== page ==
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Václav Havel was a playwright, essayist, poet, philosopher - and also a politician, first a leading anti-communist dissident and then president of Czechoslovakia. A new exhibit on this remarkable man just has been launched on our Cultural Institute. It shows the interior of his quirky, personalised office, full of brightly colored furniture and modern art, and recounts the trajectory of his remarkable life.
Vaclav Havel's quirky office
The new Havel exhibit is only one of a slew of new exhibitions celebrating Czech culture. Until now, the Culture Institute featured only two Czech galleries, the Kampa Museum and the National Gallery. Nine new Czech museums and organizations from all around the country have joined, bringing together up to 500 art works. Two new high definition gigapixel pictures are featured, including Jiri Sopko’s spectacular Dance. In addition to Havel, the life of the first Czechoslovak President Tomas Garrigue Masaryk is featured.
Tomas Garrigue Masaryk
Enjoy the exhibitions from the other Czech partner museums:


Along with the new Czech museum exhibits, we also launched new Street View imagery, including interiors of museums. Our launch event took place in the Decorative Arts Museum’s library.
The entrance to the Decorative Arts Museum Library
Launching the new exhibits
The venue will be closed soon due to reconstruction of its historical building - but it will remain visible and visitable online.

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At a time when racism is on the rise in Europe, reportedly reaching its worst level since the 1980s, it is more more important than ever to stand up against scapegoating of migrants and minorities. Two initiatives highlight our commitment to tolerance.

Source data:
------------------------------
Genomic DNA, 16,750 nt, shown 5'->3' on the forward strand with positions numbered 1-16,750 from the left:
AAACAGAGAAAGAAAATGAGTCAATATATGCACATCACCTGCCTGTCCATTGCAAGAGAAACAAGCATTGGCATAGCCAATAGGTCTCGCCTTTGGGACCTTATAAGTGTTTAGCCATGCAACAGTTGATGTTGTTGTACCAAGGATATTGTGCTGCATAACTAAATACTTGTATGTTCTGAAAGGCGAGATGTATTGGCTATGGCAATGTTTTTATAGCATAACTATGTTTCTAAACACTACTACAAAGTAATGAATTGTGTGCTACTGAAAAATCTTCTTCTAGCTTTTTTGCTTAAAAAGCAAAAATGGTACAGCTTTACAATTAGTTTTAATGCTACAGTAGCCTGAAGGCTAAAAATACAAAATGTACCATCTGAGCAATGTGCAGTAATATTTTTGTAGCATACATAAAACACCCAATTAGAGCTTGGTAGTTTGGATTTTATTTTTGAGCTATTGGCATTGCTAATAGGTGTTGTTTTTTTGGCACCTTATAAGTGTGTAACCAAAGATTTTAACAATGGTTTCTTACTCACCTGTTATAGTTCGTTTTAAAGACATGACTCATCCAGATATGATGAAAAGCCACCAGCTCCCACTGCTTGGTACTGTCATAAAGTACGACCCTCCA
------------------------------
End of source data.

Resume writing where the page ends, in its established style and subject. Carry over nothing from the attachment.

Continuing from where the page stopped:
In Germany, we kicked off a new edition this month of the YouTube 361 Grad Respekt combating social exclusion and (cyber-)bullying. This YouTube youth competition runs five video camps across the country, helping students script and shoot videos. You can also participate from home using a webcam or make a video with your smartphone or tablet. Tell us all what makes you strong, talk about your experiences, give others courage, and inspire and motivate them to submit their own statement about showing more respect. Share the video and upload here.


Submissions from the five video camps will be presented one by one on www.youtube.de/361grad until September. Keep checking the channel. After only two days live, the site had received more than 500,000 views!

In Hungary, we’re well into our second year of an exciting program called WeAreOpen. It’s rallying cry is: "Being open is not only the right thing to do, but it's also worth it." To date, more than 750 companies, communities and organisations, big and small, have signed up in support. This year’s version launched in March with a social media campaign to counter hate speech. Musicians, actors, celebrities, and Internet users (including students, doctors and teachers) shared their own experiences, taking a stand against prejudice, showing support for Roma, lesbians, gays, Jews and handicapped. Their videos have received more than 200,000 views on YouTube.

At July’s Budapest Pride march, WeAreOpen supplied an army of colorful balloons and invited everyone to join. The march was live streamed the on YouTube and more than 20,000 watched it live.

This year's WeAreOpen 2014 features research from the Gemius consulting firm about diversity and tolerance at the workplace. It found that more than half of Hungarian employees have already encountered negative discrimination.

The virus of hatred, unfortunately, will not vanish. 361 Grad Respekt, WeAreOpen and many more initiatives promoting tolerance are urgently needed.